As we get older, our attitude toward food can change. Some seniors may put on dangerous amounts of weight, but it’s more common for seniors to lose weight quickly.
One approach to try to counter this trend is to use nutritional supplements. However, there is concern that the nutrition provided by these supplements may actually be harming seniors’ health, including their oral health.
The Problems with Nutritional Supplements
Nutritional supplements are designed to try to provide the nutrients we need without too many calories. But there’s really no substitute for actual food when it comes to nutrition. So the attempt to replace food with a substitute is likely to fall short in some ways.
Part of the problem is that these drinks are used to replace meals. Although they are sometimes called “meal replacement drinks,” they should only be used that way as part of a weight loss program. For someone who is trying to maintain or gain weight, there’s just not enough nutrition in these shakes.
Another big problem is that these drinks are very high in sugar. For example, one can of Boost contains 20 g of sugar. That’s 80% of the sugar intake recommended by the American Heart Association for women, 56% of the intake recommended for a man.
Although weight gain is an ostensible benefit of consuming these beverages, there are still many potential consequences of using a high-sugar source for weight gain. Consuming large amounts of sugar calories can cause the blood sugar level to spike, blood pressure to spike, and contributing to elevated blood cholesterol levels.
And the high sugar diet can also be bad for the oral health of seniors. In seniors who still have their teeth, it can increase their risk of tooth decay and tooth infections. Even if a senior has denture, a high-sugar diet can contribute to the growth of oral bacteria, increasing the risk of gum disease.
Addressing Appetite Problems
One of the key problems that leads to weight loss among seniors is just a lack of appetite. There are many reasons why seniors experience a diminished appetite. It’s important to find the root cause of the problem and address it to help seniors eat more natural foods.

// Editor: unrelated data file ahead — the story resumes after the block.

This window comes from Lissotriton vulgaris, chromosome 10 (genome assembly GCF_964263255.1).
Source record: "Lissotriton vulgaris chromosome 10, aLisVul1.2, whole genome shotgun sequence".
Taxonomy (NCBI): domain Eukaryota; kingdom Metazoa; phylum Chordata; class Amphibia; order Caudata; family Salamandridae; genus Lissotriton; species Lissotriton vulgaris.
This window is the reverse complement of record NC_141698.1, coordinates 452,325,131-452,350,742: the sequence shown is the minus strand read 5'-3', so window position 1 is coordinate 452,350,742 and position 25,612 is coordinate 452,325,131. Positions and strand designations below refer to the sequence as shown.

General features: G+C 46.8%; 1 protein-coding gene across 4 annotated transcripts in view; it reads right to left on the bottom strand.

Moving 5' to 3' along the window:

Many health conditions can contribute to a reduced appetite or accelerated weight loss, including ulcers, thyroid disease, dementia, and depression. Medications can also cause a lack of appetite. Check medications for this side effect and determine whether the medication needs to be changed or the dosage altered.
Unhealthy teeth can be a problem here, too. Teeth that are sensitive can make eating painful. And if there are infected teeth or gums, there may be a persistent bad taste that makes eating unpleasant.
If unhealthy teeth are the problem, they can be treated or extracted. This can also help seniors stay healthy and enjoy a more active and longer life.
Bad dentures also play a big role in a loss of appetite. A traditional upper denture plate covers most of the upper palate. The upper palate is as important for taste as the tongue, so many denture-wearers lose their appetite because all food seems bland. And if the dentures fit poorly, making it hard to eat, then food is also a hassle, and just isn’t worth it.
Implant dentures restore the bite. With implant dentures, you have 90% of the bite force you did with natural teeth. And implant dentures don’t need the full plate on the top, which will improve your sense of taste.
Better Teeth for Better Eating
If you suspect that unhealthy teeth or bad dentures are impacting your health or the health of a loved one, we can help. Please call (585) 244-3337 today for an appointment with a Rochester, NY dentist at Contemporary Dentistry.